It was decided that provocation was an act or a series of acts that were done that would cause the accused to suddenly lose control or react at the heat of the moment. An accused who had time to think and plan could not raise the defense of provocation and if anything, the fact that the accused had time to reason implies that there was intent. The accused was found to be guilty.

Provocation or the act of provoking the accused must be spontaneous and the act of killing the victim must have occurred almost immediately after the provocative act. If there was a time lapse between the provocative act and the act of killing the victim then the defense of provocation is no longer a valid defense and if anything, it becomes a premeditated act and it is sufficient to infer intent.

In R v Ibrams & Gregory (1982) the accused (2 men) planned to inflict serious bodily harm to an ex-boyfriend of one of the accused’s girlfriend. The victim was particularly brutal and had threated his ex-girlfriend and her new boyfriend with violence on numerous occasions. The pair attacked the victim while he was in bed and while hitting him they went too far and killed him. They were charged with murder and they raised the defense of provocation in that the victim’s conduct was provocative and that they had lost all control while they were hitting him and it was the loss of control that had led to his death.

The court held that the fact that the act was premeditated implied that the accused did in fact intent to inflict some sort of bodily harm, albeit a less serious type of harm. Loss of control was something that occurred at the spur of the moment caused by something that the accused had seen, heard or experienced and it is not something that occurred while the accused were in process of inflicting bodily harm.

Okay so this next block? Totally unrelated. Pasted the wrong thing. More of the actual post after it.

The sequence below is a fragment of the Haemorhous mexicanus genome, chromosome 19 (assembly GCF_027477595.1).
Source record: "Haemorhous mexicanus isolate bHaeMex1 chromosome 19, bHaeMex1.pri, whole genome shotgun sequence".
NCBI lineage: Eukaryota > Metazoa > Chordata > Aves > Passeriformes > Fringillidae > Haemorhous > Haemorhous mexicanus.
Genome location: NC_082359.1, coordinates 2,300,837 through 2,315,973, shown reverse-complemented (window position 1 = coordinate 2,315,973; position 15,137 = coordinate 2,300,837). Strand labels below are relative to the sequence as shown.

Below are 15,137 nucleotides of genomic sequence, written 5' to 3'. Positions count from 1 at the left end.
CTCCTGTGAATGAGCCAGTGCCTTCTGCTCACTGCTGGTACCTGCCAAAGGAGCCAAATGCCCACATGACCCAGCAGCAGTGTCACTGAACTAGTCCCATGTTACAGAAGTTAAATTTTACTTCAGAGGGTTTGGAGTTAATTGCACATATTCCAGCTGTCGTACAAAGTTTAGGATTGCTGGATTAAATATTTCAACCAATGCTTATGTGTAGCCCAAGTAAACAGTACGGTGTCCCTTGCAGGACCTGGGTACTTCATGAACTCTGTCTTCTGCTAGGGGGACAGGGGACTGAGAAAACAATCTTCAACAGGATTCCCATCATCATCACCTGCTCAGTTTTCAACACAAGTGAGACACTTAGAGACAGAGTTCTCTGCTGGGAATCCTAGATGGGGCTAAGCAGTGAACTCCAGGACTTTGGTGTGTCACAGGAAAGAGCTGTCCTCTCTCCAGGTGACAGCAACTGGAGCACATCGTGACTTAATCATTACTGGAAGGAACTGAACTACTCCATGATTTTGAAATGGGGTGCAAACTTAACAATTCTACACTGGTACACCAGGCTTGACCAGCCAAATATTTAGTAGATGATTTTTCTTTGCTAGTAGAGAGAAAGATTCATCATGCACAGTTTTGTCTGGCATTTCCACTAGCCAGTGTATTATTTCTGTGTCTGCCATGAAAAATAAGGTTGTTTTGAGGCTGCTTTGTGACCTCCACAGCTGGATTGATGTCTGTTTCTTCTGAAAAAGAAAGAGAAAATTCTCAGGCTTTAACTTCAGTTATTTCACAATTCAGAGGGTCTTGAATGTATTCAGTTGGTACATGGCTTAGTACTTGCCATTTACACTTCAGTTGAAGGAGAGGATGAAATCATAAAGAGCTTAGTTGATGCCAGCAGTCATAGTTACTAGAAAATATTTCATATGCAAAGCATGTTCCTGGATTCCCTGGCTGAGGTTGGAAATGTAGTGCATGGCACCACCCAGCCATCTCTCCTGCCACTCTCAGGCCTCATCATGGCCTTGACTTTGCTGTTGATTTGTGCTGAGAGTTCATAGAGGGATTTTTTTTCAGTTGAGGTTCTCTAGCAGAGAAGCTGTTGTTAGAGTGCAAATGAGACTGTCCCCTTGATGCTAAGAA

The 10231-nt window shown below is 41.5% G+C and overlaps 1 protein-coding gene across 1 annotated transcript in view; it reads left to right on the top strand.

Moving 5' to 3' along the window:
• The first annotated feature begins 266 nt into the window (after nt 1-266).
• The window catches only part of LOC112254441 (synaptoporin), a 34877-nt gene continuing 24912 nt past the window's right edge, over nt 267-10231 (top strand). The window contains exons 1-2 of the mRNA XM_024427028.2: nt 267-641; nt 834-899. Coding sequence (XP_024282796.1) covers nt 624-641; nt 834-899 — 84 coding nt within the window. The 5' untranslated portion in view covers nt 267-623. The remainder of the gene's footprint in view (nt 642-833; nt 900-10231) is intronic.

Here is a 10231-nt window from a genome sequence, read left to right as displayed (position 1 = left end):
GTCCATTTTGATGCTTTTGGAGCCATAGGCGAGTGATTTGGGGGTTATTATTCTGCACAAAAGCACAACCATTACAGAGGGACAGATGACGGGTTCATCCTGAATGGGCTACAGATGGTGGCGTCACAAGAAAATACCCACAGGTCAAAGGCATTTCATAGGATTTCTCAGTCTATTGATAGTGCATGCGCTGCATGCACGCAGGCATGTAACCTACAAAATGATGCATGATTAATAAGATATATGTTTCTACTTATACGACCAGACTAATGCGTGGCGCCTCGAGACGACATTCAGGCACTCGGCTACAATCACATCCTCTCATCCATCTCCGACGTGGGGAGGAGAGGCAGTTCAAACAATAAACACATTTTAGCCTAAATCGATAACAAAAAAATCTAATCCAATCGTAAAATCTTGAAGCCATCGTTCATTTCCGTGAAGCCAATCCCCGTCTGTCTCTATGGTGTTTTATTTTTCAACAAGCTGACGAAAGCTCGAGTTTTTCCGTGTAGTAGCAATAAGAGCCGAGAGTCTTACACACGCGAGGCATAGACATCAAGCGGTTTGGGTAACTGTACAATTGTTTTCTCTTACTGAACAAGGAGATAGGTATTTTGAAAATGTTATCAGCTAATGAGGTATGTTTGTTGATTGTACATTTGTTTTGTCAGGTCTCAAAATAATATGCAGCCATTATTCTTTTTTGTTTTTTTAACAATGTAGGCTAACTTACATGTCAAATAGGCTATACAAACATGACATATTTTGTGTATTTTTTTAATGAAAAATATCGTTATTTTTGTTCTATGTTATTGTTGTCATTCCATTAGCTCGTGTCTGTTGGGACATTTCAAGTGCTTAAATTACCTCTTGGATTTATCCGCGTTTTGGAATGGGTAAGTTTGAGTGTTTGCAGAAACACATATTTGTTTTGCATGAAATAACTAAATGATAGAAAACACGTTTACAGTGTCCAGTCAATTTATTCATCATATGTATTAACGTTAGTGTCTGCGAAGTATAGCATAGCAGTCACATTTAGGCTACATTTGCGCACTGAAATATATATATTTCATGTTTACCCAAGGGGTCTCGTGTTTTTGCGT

The ordinary or reasonable man in instances and cases of provocation is someone who is the same age as the accused. If the accused is a 9-year-old boy then the reasonable man in that particular instance would also be a 9-year-old boy.

In DPP v Camplin (1978) the accused was a 15-year-old boy who had been sexually assaulted, albeit seriously by the victim, a middle-aged man, and once the act was complete, the man laughed at the accused at which point the accused lost all control and grabbed a chapatti pan that was close to him and hit the victim over the head with it thereby killing him. The accused was charged and convicted. At the trial, the judge directed the jury in the following manner: – should they find that a reasonable man would not have acted in the manner that the accused did, they should convict.

The jury accordingly convicted the boy for murder and the accused appeal. On appeal, it was decided that the trial judge had erred in his direction and that the jury ought to have taken into account the accused’s age. The conviction was reduced to that of manslaughter.

Copyright © 2018 by Dyarne Ward